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Illia 'Gandalf' Samoilenko: Our future impossible without mandatory service for all

Illia 'Gandalf' Samoilenko: Our future impossible without mandatory service for all Illia 'Gandalf' Samoilenko (Photo: Vitalii Nosach, RBC-Ukraine)

Illia Samoilenko, with a callsign 'Gandalf,' is an officer of the 'Azov' brigade. Since 2015, he has been serving in the military, and during the full-scale invasion, he held the defense of Mariupol. Following orders, he and his fellow soldiers eventually surrendered to captivity. Watch the exclusive interview with "Gandalf" on the RBC-Ukraine YouTube channel. Below, we present the key highlights from our conversation.

On the decision to join Azov

I joined the Azov battalion in January 2016. At that time, Azov was popular but among the motivated. It was a group of like-minded individuals who understood the significance of the events unfolding. I made the choice to serve because, as a famous philosopher once said, "every generation must experience its own war." This was our chance to finally break free from the Russian oppression that had persisted for centuries.

By closely studying history, one can see how Russia continually sought to annihilate us, and it continues to do so even now. It was a simple decision for me back then because I was with a group of friends who shared the same beliefs, and together, we decided to enlist. Prior to 2015, we underwent rigorous training and preparation because we knew the importance of being ready during such times.

The logical continuation of the skills acquired was military service. Utilizing these skills for the benefit of society means being an active citizen with the right stance and approach, not just in words but in real actions. That's when I joined the unit called "Azov," which offered me tremendous career and personal development opportunities.

It is a place for individuals who can effectively apply their skills, talents, and natural abilities, and it encourages growth. No one suppresses that talent or drive; instead, the healthy initiative is supported. The commanders at all levels are reasonable people, as evaluating a person's capabilities is a top priority for assigning them to a position.

Our personnel policy is based on expert authority principles. Everyone is in their rightful place, and everything functions as it should. Transparency has always been a cornerstone of our media activities in Azov. Our system is clear and transparent, and that's our greatest advantage.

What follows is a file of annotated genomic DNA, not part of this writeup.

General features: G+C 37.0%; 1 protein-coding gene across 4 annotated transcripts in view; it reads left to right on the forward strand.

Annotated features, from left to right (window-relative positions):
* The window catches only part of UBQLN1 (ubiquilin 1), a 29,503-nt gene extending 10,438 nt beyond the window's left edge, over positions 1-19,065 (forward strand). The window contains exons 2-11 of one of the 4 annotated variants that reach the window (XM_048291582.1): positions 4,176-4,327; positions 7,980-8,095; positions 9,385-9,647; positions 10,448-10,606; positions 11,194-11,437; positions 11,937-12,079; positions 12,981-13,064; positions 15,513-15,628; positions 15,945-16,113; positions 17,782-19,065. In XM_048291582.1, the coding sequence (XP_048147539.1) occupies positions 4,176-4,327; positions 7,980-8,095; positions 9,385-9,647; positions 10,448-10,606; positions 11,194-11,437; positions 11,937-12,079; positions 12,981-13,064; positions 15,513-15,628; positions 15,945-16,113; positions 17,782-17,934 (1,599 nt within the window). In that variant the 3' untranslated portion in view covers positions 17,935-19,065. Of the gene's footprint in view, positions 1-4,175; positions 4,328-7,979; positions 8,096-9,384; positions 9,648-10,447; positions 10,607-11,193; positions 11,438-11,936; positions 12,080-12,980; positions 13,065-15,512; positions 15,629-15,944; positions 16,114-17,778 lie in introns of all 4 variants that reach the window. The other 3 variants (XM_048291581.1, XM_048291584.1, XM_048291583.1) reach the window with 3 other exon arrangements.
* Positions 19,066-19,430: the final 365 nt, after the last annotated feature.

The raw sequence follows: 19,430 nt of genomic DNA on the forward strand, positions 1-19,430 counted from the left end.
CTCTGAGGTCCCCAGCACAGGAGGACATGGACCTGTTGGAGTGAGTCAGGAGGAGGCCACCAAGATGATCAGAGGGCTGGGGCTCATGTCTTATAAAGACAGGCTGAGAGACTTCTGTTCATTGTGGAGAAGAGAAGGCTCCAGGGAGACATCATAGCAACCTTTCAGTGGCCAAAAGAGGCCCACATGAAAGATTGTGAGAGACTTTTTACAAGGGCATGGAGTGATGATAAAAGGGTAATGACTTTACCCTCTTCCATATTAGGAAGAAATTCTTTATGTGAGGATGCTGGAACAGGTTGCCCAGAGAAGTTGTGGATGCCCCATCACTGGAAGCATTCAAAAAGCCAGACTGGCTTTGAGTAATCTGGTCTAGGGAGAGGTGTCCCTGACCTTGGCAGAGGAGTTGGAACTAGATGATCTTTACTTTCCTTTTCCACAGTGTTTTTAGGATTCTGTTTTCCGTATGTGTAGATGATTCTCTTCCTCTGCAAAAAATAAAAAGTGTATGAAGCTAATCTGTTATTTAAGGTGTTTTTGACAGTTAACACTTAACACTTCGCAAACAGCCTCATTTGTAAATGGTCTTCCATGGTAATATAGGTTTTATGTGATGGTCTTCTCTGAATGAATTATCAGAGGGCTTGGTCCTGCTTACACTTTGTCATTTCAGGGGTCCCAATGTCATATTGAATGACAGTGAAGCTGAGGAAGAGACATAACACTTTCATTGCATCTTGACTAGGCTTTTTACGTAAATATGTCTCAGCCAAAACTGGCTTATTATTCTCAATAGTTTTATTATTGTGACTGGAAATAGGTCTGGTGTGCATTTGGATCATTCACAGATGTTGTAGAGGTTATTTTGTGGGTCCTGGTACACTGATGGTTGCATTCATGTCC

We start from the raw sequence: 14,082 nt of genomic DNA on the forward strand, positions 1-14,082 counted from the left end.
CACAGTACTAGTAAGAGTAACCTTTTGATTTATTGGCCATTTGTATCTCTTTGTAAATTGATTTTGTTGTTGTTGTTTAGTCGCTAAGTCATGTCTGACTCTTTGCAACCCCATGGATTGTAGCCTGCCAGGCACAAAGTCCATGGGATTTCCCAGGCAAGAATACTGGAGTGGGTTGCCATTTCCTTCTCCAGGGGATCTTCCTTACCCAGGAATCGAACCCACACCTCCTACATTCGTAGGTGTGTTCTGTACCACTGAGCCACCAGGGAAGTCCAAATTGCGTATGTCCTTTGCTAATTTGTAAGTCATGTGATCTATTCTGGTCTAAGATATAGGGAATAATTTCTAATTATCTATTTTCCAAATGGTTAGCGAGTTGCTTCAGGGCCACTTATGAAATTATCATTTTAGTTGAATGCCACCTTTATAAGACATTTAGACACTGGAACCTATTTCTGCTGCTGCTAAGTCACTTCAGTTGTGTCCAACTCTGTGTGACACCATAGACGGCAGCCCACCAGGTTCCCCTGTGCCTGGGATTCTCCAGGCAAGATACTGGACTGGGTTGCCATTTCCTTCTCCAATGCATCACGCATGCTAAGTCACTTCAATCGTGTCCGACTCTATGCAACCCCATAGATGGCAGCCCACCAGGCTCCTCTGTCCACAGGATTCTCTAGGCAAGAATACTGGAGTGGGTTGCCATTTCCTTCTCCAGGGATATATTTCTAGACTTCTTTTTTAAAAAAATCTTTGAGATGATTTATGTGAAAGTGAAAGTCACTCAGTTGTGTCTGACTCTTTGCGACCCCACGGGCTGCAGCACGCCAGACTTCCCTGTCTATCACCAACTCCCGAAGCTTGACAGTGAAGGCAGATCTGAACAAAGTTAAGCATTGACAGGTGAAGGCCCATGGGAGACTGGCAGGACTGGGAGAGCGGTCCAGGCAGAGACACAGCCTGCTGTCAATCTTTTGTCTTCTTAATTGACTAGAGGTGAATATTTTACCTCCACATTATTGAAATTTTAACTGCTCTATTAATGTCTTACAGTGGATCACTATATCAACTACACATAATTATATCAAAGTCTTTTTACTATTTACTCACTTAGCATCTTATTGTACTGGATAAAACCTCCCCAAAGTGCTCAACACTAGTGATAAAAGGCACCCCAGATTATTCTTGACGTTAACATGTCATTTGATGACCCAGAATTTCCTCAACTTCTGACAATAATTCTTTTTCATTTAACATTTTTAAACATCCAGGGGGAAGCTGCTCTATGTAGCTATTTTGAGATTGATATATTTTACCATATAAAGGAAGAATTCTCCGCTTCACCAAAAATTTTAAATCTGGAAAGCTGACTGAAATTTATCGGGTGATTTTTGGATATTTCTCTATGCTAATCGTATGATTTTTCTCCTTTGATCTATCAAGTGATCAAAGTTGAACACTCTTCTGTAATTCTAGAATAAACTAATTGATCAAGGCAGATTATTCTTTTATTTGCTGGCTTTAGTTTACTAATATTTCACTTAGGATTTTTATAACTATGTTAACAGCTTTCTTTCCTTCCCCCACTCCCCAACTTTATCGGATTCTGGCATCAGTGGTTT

By visiting our resources, one can easily find out the path a recruit will take through all stages of becoming a serviceman. If you consider yourself worthy, there are no obstacles. We have a diverse range of people serving with us, united by their motivation and dedication. This diversity is fundamental in building a quality and effective unit. The efficiency of Azov's training approach has been demonstrated in previous battles, including the decisive battle for Mariupol.

On returning to Azov before the Russian invasion

I left in May 2021 to start civilian life. However, 2021 was a year of anxiety as the Russians massed troops, then withdrew them, and played games with us. The population was prepared for any scenario. A few months before the full-scale invasion, I understood that this reality was inevitable. I knew I would end up with the right people at the right time in the right place.

I knew the unit needed me, and I needed the unit. We were a well-coordinated team. On February 20, I arrived in Mariupol and returned to my comrades, as did many of our veteran reservists, those who later arrived by helicopters, and those who managed to break through to the besieged city in early March. We all knew where we belonged and where we had to be.

Illia 'Gandalf' Samoilenko: Our future impossible without mandatory service for all

What helped to defend Mariupol for so long

The dedication of our fighters, unity within the team, and discipline were crucial factors. Everyone followed the orders of Commander Denys Prokopenko and continues to do so. Discipline is the foundation of the army, effective units, and essential for commanding a unit. Command authority sustains strict discipline, which cascades down the ranks. Everyone understands their role in battle and their tasks, and they execute them responsibly and devotedly.

What veterans of Azov do after injuries and capture

A high percentage of our members remain in active service despite injuries or trauma. Nearly everyone wants to stay and continue serving. After Mariupol and captivity, our experienced personnel hold not only instructor positions but also make up the entire command and officer staff, including battalion and company commanders. They are experienced leaders who know how to handle various situations, even the most dire ones.

Being injured or captured does not limit a person if they have strong motivation. The value a person brings to the battlefield is directly related to their training and experience. We do not look back; we are here, were here, and will be here!

Illia 'Gandalf' Samoilenko: Our future impossible without mandatory service for allOn structural changes in Ukraine's army after victory

We need a strong army. I firmly believe our future requires mandatory military service for everyone, where every citizen undergoes military training, acquires a military specialty, and is assigned a personal number and unit. They should know where they need to be within a day's notice when a state of war is declared and the possibility of a renewed Russian invasion is high. And, to be honest, that possibility is entirely real. As long as Russia remains armed, it will continue seeking alternative ways to act. We must be prepared.